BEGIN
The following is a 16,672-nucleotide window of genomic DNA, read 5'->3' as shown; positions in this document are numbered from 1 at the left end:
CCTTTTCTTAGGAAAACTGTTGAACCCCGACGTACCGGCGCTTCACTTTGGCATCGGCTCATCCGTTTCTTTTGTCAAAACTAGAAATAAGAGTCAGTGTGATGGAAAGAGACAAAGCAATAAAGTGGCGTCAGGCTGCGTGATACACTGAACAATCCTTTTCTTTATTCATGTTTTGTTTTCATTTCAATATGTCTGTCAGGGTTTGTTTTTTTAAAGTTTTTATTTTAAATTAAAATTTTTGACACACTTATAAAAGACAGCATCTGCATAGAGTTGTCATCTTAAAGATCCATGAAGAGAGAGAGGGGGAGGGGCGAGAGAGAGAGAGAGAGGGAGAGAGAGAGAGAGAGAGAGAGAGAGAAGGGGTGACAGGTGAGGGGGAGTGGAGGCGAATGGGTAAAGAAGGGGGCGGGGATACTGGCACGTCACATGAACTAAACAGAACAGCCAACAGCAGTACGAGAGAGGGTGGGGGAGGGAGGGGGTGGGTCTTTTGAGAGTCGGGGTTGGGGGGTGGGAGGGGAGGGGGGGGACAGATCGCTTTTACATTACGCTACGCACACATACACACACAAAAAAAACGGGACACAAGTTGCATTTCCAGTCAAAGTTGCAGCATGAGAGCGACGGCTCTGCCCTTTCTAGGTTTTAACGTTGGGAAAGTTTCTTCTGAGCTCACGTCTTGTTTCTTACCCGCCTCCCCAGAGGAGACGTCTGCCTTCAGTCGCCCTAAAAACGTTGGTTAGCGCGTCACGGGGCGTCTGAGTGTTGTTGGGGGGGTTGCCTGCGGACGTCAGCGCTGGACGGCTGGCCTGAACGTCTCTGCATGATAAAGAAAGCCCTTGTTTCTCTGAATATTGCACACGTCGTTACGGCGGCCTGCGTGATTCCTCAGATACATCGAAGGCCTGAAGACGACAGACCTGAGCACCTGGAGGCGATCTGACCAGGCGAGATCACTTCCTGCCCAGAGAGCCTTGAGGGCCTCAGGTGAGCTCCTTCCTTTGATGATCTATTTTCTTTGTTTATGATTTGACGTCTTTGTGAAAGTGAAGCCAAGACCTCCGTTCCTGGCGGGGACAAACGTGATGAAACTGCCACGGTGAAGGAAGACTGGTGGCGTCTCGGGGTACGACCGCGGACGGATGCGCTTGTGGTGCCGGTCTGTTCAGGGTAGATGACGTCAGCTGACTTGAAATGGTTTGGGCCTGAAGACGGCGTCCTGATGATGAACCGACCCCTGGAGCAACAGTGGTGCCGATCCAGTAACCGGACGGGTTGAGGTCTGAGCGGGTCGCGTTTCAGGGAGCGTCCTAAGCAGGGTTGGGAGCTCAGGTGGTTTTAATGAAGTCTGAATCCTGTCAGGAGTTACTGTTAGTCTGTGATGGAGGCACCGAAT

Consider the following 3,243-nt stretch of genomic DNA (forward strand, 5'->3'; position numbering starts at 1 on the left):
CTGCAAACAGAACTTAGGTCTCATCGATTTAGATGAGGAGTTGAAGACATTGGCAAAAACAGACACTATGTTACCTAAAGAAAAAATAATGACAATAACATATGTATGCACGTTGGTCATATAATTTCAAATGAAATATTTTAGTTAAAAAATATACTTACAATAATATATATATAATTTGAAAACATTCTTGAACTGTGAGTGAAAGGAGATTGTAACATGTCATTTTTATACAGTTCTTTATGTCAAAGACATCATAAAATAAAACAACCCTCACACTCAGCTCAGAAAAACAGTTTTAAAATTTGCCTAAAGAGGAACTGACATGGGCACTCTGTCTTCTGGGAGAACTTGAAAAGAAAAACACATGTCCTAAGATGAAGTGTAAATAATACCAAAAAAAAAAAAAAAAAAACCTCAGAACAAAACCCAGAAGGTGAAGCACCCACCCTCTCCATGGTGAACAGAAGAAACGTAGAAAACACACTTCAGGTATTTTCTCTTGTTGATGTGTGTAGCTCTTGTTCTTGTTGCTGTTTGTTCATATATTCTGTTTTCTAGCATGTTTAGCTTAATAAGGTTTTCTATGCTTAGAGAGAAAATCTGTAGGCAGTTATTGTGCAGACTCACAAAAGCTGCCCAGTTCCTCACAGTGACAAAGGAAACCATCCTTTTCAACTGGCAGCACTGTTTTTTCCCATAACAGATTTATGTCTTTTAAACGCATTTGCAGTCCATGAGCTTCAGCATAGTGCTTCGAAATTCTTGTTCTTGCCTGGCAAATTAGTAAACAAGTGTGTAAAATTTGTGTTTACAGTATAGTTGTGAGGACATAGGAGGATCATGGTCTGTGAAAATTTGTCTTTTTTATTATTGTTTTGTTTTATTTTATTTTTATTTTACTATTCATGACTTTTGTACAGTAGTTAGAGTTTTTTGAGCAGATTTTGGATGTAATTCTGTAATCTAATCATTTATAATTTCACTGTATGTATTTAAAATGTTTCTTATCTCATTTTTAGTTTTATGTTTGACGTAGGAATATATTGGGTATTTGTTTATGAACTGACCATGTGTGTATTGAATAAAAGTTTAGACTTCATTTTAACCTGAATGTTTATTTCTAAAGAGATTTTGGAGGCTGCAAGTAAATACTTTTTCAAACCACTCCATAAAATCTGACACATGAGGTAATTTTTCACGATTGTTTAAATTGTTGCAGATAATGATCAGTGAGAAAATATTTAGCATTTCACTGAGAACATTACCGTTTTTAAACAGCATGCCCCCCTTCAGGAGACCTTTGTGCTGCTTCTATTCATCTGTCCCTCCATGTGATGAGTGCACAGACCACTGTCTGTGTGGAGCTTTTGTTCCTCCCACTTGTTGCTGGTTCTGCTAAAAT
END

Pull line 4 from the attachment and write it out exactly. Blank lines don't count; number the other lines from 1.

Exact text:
CTGCAAACAGAACTTAGGTCTCATCGATTTAGATGAGGAGTTGAAGACATTGGCAAAAACAGACACTATGTTACCTAAAGAAAAAATAATGACAATAACATATGTATGCACGTTGGTCATATAATTTCAAATGAAATATTTTAGTTAAAAAATATACTTACAATAATATATATATAATTTGAAAACATTCTTGAACTGTGAGTGAAAGGAGATTGTAACATGTCATTTTTATACAGTTCTTTATGTCAAAGACATCATAAAATAAAACAACCCTCACACTCAGCTCAGAAAAACAGTTTTAAAATTTGCCTAAAGAGGAACTGACATGGGCACTCTGTCTTCTGGGAGAACTTGAAAAGAAAAACACATGTCCTAAGATGAAGTGTAAATAATACCAAAAAAAAAAAAAAAAAAACCTCAGAACAAAACCCAGAAGGTGAAGCACCCACCCTCTCCATGGTGAACAGAAGAAACGTAGAAAACACACTTCAGGTATTTTCTCTTGTTGATGTGTGTAGCTCTTGTTCTTGTTGCTGTTTGTTCATATATTCTGTTTTCTAGCATGTTTAGCTTAATAAGGTTTTCTATGCTTAGAGAGAAAATCTGTAGGCAGTTATTGTGCAGACTCACAAAAGCTGCCCAGTTCCTCACAGTGACAAAGGAAACCATCCTTTTCAACTGGCAGCACTGTTTTTTCCCATAACAGATTTATGTCTTTTAAACGCATTTGCAGTCCATGAGCTTCAGCATAGTGCTTCGAAATTCTTGTTCTTGCCTGGCAAATTAGTAAACAAGTGTGTAAAATTTGTGTTTACAGTATAGTTGTGAGGACATAGGAGGATCATGGTCTGTGAAAATTTGTCTTTTTTATTATTGTTTTGTTTTATTTTATTTTTATTTTACTATTCATGACTTTTGTACAGTAGTTAGAGTTTTTTGAGCAGATTTTGGATGTAATTCTGTAATCTAATCATTTATAATTTCACTGTATGTATTTAAAATGTTTCTTATCTCATTTTTAGTTTTATGTTTGACGTAGGAATATATTGGGTATTTGTTTATGAACTGACCATGTGTGTATTGAATAAAAGTTTAGACTTCATTTTAACCTGAATGTTTATTTCTAAAGAGATTTTGGAGGCTGCAAGTAAATACTTTTTCAAACCACTCCATAAAATCTGACACATGAGGTAATTTTTCACGATTGTTTAAATTGTTGCAGATAATGATCAGTGAGAAAATATTTAGCATTTCACTGAGAACATTACCGTTTTTAAACAGCATGCCCCCCTTCAGGAGACCTTTGTGCTGCTTCTATTCATCTGTCCCTCCATGTGATGAGTGCACAGACCACTGTCTGTGTGGAGCTTTTGTTCCTCCCACTTGTTGCTGGTTCTGCTAAAAT